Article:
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Covalent bond

Covalent bond definition
n., koʊˈveɪlənt bɑnd
A type of chemical bond wherein two or more atoms share one or more electron pairs

Covalent Bond Definition

What is a covalent bond? In chemistry and other fundamental science fields, a covalent bond is defined as a chemical bond wherein two or more atoms share one or more electron pairs. How about in biology? What does covalent bond mean? In biology, the covalent bond is one of the three major types of chemical bonds that are biologically important; the other two are ionic bonds and hydrogen bonds. The covalent bond, though, is distinct from these two bonds in such a way that the electrons are shared between atoms, ions, or molecular constituents of a biological compound.

Etymology: from -co, meaning “together” and “valent”, “valence”, from Latin valentia, meaning “strength” or “capacity”.
Synonyms: molecular bond.

Covalent Bond Characteristics

What are covalent bonds? They are made up of simultaneous attraction of nuclei for electron pairs. These electrons that are getting shared between nuclei or among atoms is one of the main characteristics that define a covalent bond. Rather than the process of giving and receiving, covalent bonding entails the sharing of electrons in pair(s). The electrons travel between the nuclei of the atoms being held together and kept at a stable distance apart. Referred to as an electron pair (also called as bonding pair or Lewis pair), the pair will consist of two electrons in the same molecular orbital but have opposite spins. Covalent bond forms only on orbitals with unpaired electrons. These two orbitals will overlap and form a covalent bond. (Ref.1)

The carbon atom, for instance, has four valence electrons in its outer shell. Rather than lose the electrons it shares them with other atoms as long as they have comparable electronegativities for covalent bonding to occur (refer to the figure below). Aside from carbon, the most common forms of atoms in a living system are hydrogen, oxygen, nitrogen, phosphorus, oxygen, and sulfur. Each of them has an outermost orbital with a characteristic number of electrons. Hydrogen has one, carbon has four, nitrogen and phosphorus have five, oxygen and sulfur have six. Their atoms can readily form covalent bonds with other atoms. Hence, they rarely exist as isolated entities. (Ref. 2)

Physical Properties of Covalent Bond

A pair of electrons between atoms or molecules that covalently bond will result in the sharing of electrons, not giving or taking electrons as what is expected to happen in an ionic bond. The explanation as to why they share rather than lose or take electrons is because of electronegativity. Electronegativity is a physical property of a chemical bond that helps to explain how an atom will attract electrons towards it. In a covalent bond, the electronegativities of the two atoms are neither strong nor weak but somewhat the same. The electronegative forces between them are somewhat neutral and so they end up simply sharing their electrons. See the picture below.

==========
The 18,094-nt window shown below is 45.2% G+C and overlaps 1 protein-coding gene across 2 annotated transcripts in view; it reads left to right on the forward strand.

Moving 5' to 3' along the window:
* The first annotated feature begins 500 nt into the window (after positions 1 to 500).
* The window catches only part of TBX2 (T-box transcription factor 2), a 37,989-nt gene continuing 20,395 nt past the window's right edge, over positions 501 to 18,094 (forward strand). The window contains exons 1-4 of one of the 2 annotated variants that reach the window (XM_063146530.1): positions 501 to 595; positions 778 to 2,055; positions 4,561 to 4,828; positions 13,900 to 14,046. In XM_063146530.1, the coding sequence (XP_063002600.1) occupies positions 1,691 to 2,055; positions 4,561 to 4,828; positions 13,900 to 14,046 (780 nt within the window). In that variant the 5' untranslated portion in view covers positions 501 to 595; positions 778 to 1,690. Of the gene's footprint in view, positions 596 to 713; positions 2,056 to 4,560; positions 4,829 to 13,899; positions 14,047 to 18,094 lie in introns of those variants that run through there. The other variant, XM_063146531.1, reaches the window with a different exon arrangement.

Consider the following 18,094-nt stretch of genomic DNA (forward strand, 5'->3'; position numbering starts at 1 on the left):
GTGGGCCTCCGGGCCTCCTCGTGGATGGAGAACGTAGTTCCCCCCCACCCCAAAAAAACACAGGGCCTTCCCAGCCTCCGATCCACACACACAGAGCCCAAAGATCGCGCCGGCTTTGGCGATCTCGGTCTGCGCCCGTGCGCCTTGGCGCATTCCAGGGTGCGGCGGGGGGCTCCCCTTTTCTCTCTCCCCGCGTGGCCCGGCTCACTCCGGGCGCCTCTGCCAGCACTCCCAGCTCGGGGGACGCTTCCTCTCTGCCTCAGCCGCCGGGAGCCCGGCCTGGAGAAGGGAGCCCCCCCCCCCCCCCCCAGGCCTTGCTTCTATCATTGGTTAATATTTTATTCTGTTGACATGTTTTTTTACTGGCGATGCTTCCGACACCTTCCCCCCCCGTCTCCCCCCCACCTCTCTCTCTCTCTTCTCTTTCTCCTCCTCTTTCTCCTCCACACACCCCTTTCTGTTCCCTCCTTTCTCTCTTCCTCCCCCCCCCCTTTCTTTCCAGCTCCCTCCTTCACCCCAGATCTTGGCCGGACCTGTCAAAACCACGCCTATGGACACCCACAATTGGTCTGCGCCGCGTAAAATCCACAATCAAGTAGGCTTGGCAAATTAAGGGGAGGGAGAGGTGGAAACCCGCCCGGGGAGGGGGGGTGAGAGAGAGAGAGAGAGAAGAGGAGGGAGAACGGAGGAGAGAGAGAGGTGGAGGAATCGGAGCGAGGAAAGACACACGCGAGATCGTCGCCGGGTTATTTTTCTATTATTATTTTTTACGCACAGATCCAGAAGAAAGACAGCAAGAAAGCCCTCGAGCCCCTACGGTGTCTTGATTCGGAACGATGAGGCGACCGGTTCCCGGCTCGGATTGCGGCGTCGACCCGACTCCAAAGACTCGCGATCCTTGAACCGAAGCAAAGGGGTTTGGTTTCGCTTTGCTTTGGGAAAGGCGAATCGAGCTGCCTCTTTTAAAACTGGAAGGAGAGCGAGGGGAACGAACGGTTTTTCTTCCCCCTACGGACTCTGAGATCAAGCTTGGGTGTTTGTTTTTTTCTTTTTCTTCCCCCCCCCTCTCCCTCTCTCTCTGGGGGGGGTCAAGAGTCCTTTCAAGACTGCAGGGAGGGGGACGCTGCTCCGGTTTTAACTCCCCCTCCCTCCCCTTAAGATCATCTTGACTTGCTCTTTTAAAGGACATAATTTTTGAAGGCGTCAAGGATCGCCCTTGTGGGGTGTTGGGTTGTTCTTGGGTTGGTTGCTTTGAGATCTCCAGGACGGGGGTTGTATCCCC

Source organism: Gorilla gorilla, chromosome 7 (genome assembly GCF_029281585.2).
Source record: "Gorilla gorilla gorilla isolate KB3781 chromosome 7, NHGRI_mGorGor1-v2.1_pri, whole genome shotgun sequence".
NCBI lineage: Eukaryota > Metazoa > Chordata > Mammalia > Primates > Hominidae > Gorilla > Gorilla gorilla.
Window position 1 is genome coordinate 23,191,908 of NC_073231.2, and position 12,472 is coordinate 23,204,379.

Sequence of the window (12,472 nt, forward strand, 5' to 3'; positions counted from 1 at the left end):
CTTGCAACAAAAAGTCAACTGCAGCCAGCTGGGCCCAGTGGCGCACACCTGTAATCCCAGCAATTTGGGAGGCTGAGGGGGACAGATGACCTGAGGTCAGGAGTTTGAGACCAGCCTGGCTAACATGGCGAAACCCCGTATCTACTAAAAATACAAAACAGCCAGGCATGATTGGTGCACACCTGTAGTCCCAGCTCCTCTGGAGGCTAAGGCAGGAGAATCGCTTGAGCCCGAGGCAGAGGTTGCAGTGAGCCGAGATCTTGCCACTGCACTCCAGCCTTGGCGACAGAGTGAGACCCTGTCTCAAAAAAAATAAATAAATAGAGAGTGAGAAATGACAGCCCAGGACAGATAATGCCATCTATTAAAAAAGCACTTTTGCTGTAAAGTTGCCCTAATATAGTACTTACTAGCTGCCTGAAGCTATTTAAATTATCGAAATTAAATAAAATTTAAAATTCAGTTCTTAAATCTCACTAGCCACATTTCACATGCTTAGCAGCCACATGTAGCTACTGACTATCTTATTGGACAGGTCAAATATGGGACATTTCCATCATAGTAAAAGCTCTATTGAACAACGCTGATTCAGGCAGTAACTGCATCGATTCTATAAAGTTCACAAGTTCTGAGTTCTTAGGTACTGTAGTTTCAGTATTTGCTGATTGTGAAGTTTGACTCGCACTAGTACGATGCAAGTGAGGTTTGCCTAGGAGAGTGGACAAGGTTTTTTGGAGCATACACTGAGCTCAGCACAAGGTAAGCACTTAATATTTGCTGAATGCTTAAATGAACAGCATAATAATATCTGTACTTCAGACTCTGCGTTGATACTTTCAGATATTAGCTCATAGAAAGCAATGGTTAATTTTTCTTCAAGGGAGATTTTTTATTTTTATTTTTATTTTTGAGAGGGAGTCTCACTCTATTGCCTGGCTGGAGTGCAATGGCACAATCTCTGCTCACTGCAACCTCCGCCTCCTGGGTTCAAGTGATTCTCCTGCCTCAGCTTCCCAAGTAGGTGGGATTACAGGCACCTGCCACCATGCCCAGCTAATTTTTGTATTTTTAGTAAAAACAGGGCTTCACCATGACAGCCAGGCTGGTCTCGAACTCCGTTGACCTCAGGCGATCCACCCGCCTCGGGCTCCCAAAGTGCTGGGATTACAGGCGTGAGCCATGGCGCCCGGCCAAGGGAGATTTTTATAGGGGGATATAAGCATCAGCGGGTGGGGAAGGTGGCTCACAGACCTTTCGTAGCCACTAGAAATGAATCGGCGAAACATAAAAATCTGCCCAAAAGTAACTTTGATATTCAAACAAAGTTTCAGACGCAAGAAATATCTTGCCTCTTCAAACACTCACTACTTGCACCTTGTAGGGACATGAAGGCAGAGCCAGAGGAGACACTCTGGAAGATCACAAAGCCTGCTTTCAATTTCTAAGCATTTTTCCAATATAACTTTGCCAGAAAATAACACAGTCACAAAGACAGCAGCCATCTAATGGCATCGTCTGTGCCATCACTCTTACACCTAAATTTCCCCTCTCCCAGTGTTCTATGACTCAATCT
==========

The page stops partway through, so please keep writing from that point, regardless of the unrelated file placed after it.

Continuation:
COO electronegativity
This diagram shows that the electrons in covalent bonding are neither lost nor gained but shared because of the electronegativity between atoms is the same. The carbon here is depicted to share electrons with two oxygen molecules.

Compounds that have covalent bonds have been shown to have low boiling point and melting point. They have low conductivity. They do not conduct electricity. Compounds that have ionic bonds tend to be more conductive as their constituents are charged particles capable of transporting electrons. These complicated properties are associated with the Lewis theory of covalent bonding. According to this theory, the atoms tend to share their valence electrons. This allows each atom to create its own octet and the result is enhanced stability. (Ref.3)

Covalent bond vs. Ionic bond

While ionic bonds involve the transferring of electrons from one to another, covalent bonds involve the sharing of electrons between atoms. It is argued that there is no pure ionic bonding. An ionic bond has a covalent character in it. The bond is said to be ionic rather than covalent when there is a large difference in electronegativity between the two atoms. This is what happens between sodium and chlorine atoms. The sodium ion bonds with the chlorine ion and the result is sodium chloride. (Ref. 4) Refer to the table below for more info and facts. It will also describe the differences between an ionic bond and a covalent bond.

Ionic bond Covalent bond
Formation Ionic bond is formed by the transfer of electrons between atoms of one metal and one non-metal. The compound that results in an ionic bond is called ionic compound. Covalent bond is formed by the sharing of electrons between atoms of two elements, such as between two non-metals.